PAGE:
McGlades Bar on Upper Donegal Street in Belfast had been pioneers of pub grub since World War Two, when American GIs sold black market goods to publican Frank McGlade, who would organise the entertainment in the form of amateur boxing matches in the upstairs room. Eileen Evason, a young academic at the University of Ulster, was a leading figure in the Northern Ireland Women’s Rights Movement and in August 1978 contributed to a report for the Child Action Poverty Group revealing the high mortality rates among Northern Irish children and the social deprivation faced by those growing up in Belfast and Derry. Eileen took several colleagues into McGlade’s Bar for lunch in July 1978 and they were told entry to the public bar and ordering without male company would cause serious embarrassment to the male patrons. Evason and her party refused to move and staged a sit-in protest. In January 1979, Evason took McGlade’s to court in the first case of its kind to be heard in the Recorders Court since the passing of the Sex Discrimination Act of 1976.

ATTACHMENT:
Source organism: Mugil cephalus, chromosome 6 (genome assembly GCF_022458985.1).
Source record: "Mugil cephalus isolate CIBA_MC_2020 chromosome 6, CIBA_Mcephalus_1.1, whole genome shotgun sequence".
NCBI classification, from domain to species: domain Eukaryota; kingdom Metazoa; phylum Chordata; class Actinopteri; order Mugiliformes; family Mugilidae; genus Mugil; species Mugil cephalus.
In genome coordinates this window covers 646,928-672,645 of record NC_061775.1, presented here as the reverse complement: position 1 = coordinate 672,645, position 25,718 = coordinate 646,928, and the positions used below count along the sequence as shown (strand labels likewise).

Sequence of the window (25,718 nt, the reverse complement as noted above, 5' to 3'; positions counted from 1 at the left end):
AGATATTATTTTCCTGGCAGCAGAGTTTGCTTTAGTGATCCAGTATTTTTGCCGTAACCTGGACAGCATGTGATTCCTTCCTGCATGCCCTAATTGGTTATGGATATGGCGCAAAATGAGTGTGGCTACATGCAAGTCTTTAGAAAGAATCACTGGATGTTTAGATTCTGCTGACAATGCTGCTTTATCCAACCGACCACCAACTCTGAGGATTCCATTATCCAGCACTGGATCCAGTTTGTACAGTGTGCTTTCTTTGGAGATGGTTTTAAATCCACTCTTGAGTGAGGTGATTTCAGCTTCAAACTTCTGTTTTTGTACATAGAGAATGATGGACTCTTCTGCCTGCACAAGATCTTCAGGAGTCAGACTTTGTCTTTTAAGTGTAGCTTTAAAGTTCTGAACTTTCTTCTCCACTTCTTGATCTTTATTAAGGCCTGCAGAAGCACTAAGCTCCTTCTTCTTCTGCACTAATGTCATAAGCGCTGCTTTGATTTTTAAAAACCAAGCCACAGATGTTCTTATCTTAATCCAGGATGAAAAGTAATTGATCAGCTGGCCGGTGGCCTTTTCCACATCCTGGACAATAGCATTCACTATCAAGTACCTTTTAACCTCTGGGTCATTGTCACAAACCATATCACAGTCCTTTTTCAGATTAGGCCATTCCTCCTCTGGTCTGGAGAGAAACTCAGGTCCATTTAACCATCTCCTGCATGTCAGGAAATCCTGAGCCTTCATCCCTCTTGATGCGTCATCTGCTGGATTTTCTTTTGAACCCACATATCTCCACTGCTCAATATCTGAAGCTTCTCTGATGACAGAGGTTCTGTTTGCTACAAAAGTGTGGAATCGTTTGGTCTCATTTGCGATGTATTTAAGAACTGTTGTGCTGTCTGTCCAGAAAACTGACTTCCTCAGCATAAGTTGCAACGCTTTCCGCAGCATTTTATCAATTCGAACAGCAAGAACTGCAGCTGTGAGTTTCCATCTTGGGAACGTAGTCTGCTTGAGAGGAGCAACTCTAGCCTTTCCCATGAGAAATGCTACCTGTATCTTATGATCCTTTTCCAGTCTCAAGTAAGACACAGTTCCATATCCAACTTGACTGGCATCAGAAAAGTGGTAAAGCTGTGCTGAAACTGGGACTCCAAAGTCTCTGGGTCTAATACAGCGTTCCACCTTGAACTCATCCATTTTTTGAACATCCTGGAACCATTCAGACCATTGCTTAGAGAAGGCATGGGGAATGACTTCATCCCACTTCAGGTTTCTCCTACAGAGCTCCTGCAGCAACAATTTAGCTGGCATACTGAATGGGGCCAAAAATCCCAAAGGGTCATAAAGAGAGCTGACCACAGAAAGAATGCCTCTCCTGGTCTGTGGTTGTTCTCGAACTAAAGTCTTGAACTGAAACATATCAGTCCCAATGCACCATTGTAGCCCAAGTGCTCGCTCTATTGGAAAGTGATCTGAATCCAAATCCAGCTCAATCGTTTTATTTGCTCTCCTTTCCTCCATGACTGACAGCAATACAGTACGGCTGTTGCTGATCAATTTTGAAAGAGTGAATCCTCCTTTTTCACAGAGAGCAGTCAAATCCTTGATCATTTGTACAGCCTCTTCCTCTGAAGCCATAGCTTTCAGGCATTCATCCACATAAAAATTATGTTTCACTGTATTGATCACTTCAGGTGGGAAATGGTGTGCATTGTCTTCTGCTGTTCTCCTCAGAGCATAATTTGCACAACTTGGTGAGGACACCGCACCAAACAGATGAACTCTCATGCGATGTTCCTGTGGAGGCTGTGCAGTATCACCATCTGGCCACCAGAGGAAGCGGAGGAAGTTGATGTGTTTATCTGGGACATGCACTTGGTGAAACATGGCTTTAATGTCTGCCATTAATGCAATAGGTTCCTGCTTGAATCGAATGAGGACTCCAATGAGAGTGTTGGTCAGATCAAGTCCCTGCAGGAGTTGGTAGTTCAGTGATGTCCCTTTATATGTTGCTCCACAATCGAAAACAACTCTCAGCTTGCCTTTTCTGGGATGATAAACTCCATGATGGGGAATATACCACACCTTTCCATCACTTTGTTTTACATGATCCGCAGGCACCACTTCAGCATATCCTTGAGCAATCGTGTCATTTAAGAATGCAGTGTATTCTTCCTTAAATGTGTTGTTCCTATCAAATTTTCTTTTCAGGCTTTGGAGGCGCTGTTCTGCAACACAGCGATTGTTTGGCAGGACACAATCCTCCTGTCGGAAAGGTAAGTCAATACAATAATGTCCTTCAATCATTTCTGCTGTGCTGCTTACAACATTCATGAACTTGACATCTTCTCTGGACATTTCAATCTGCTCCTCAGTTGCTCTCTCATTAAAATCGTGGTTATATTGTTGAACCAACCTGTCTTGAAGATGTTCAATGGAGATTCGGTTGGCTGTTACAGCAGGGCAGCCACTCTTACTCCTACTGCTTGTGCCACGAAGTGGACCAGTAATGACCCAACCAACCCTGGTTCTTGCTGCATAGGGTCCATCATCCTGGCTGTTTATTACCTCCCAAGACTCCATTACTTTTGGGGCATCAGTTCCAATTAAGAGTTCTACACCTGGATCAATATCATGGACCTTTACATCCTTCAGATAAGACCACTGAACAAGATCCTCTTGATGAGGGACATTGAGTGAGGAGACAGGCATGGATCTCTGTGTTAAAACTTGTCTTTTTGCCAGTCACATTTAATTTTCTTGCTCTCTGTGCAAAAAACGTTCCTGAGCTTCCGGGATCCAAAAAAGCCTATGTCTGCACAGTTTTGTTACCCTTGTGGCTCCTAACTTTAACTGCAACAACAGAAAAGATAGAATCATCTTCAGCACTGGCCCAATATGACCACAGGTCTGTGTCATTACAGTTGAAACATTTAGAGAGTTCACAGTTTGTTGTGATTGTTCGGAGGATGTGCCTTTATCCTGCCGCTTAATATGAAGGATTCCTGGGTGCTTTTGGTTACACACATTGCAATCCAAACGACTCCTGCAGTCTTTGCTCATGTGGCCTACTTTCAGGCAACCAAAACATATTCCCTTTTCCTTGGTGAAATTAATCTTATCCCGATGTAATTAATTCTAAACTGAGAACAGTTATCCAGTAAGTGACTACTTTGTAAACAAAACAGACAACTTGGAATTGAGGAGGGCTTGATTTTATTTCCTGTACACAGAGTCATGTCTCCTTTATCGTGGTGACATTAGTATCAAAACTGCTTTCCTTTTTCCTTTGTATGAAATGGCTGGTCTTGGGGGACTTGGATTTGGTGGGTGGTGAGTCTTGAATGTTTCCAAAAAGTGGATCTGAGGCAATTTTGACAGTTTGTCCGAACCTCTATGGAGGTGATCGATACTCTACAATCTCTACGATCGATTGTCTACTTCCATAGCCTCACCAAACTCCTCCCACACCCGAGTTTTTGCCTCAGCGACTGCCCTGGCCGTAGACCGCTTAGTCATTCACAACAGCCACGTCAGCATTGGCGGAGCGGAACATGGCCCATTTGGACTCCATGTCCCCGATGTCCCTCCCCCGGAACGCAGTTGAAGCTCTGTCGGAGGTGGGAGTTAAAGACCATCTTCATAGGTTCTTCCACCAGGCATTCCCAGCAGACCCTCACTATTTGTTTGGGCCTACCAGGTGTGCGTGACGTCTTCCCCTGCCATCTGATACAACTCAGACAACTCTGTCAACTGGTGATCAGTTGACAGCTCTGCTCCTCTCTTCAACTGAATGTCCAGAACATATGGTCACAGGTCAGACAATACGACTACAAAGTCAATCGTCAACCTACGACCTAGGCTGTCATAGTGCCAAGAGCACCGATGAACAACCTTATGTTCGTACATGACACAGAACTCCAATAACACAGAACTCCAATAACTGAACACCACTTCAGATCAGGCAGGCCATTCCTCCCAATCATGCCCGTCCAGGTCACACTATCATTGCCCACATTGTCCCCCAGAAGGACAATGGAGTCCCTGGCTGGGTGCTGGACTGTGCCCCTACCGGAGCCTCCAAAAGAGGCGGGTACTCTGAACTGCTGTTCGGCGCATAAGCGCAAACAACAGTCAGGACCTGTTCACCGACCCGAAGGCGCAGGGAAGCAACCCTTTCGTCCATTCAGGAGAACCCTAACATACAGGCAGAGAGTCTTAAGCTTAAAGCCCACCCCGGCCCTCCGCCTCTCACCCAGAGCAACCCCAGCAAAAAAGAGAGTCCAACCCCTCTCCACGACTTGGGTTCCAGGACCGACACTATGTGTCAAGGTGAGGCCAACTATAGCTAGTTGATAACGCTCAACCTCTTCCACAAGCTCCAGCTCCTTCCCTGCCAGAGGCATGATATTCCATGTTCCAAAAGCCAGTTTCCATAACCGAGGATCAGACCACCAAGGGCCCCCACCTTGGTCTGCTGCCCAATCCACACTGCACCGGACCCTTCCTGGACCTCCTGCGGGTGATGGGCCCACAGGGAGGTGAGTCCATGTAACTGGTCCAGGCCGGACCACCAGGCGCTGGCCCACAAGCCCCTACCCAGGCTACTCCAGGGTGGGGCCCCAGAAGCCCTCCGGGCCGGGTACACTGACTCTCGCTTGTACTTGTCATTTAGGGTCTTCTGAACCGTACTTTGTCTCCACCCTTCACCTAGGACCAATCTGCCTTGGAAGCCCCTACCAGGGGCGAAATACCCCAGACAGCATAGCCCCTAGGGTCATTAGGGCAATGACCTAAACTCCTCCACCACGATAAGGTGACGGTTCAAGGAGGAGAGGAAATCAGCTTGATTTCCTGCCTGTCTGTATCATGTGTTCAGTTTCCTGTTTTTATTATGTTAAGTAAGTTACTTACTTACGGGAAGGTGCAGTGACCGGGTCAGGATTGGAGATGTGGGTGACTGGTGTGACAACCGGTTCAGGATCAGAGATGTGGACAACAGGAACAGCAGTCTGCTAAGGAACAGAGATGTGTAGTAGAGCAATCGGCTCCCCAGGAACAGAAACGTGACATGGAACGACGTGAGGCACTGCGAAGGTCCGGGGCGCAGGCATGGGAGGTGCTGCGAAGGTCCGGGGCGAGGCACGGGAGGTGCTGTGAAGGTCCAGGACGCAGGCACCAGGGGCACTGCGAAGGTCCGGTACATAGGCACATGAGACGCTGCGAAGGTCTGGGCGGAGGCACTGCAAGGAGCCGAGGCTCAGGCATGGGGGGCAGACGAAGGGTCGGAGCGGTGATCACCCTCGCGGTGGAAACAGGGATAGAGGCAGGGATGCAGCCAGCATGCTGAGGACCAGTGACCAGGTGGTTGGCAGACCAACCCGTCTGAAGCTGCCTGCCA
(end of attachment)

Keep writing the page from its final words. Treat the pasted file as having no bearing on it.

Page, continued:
Nigel hopes that gender politics will come to be respected in pubs and clubs in his community in the same way that social mixing has become the norm in a Post-Troubles environment. His observations of discriminatory language and attitudes in pubs has only strengthened his resolve to record memories of these lingering masculine codes which he aspires to discard in favour of growing clientele and a revival of fortunes of traditional pubs in the Ballymena area and in the towns and villages which make up the Lower Bann community.